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  • Writer's pictureDr Kathleen Rosenblatt

The Sixties loved the Absurd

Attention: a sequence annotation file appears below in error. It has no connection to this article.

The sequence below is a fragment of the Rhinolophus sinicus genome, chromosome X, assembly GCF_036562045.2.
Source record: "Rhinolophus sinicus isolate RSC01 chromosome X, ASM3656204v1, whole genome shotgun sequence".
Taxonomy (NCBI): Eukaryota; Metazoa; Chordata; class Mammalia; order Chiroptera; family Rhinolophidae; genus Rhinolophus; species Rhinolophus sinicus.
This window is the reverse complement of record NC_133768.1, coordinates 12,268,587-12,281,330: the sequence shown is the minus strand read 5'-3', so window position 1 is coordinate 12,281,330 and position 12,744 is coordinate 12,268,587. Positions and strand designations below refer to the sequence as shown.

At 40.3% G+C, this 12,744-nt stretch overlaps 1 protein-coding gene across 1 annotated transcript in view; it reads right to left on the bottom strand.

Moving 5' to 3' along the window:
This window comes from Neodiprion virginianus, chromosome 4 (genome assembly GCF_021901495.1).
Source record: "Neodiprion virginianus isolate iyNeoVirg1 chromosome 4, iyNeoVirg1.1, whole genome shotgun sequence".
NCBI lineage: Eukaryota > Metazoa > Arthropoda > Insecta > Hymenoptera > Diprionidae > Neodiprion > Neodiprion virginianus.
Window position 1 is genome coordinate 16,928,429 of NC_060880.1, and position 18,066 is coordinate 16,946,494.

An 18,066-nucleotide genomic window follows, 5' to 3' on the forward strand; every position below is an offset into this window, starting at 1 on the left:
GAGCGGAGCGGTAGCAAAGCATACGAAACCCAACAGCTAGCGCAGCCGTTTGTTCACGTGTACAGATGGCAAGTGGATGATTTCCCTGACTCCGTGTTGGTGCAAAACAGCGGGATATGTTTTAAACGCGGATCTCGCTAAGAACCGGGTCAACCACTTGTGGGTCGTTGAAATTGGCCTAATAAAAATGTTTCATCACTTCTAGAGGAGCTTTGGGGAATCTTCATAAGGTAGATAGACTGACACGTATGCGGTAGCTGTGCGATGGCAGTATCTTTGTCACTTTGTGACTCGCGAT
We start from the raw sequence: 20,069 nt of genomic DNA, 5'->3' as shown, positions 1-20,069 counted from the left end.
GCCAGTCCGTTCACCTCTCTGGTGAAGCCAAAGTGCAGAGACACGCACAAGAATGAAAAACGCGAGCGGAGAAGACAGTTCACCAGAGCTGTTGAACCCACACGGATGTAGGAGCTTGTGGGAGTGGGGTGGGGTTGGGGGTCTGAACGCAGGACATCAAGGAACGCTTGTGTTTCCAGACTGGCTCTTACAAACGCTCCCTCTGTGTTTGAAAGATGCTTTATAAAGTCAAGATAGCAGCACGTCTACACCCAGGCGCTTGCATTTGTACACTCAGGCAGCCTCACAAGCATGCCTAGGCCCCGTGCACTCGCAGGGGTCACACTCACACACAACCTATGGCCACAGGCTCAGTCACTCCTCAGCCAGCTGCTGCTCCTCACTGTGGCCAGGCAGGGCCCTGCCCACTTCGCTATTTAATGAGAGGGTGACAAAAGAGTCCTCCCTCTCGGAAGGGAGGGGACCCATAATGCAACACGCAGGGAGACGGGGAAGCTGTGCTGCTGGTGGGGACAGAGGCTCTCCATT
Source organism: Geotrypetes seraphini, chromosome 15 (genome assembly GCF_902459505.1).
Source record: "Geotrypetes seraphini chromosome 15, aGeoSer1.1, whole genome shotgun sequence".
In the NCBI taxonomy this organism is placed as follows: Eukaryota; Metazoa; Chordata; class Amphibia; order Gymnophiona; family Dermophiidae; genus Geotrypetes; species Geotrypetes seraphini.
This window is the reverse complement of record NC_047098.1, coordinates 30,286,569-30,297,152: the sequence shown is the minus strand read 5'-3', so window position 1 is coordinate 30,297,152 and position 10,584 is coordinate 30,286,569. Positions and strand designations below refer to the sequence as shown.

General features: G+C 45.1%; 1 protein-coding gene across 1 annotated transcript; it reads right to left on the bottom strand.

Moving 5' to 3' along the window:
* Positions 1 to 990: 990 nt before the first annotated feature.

After each atrocious war, life would appear simply absurd. The Surrealists discovered how to play with the Absurd and in the early Sixties, it became even more fun. In 1963, film maker Federico Fellini gave us his weird Surrealist comedy-drama "8 1/2." On TV, both adults and kids were raised on Soupy Sales, a wacky comedian with an improv personality that made mayhem fun. Besides Mad Magazine and the National Lampoon, we had endless silly novelty songs, garbled nonsense titles, and cryptic message songs. Numerous recordings had only syllables for lyrics. Papa-Oom-Mow-Mow or Doo-ron-de-ron-de ron… and Mimi, mamamama, mumu. “They’re coming to Take me Away’ ha-ha! To the funny farm where life is beautiful all the time.” Poet Allen Ginsburg suggested: “Follow your inner moonlight; don’t hide the madness.”

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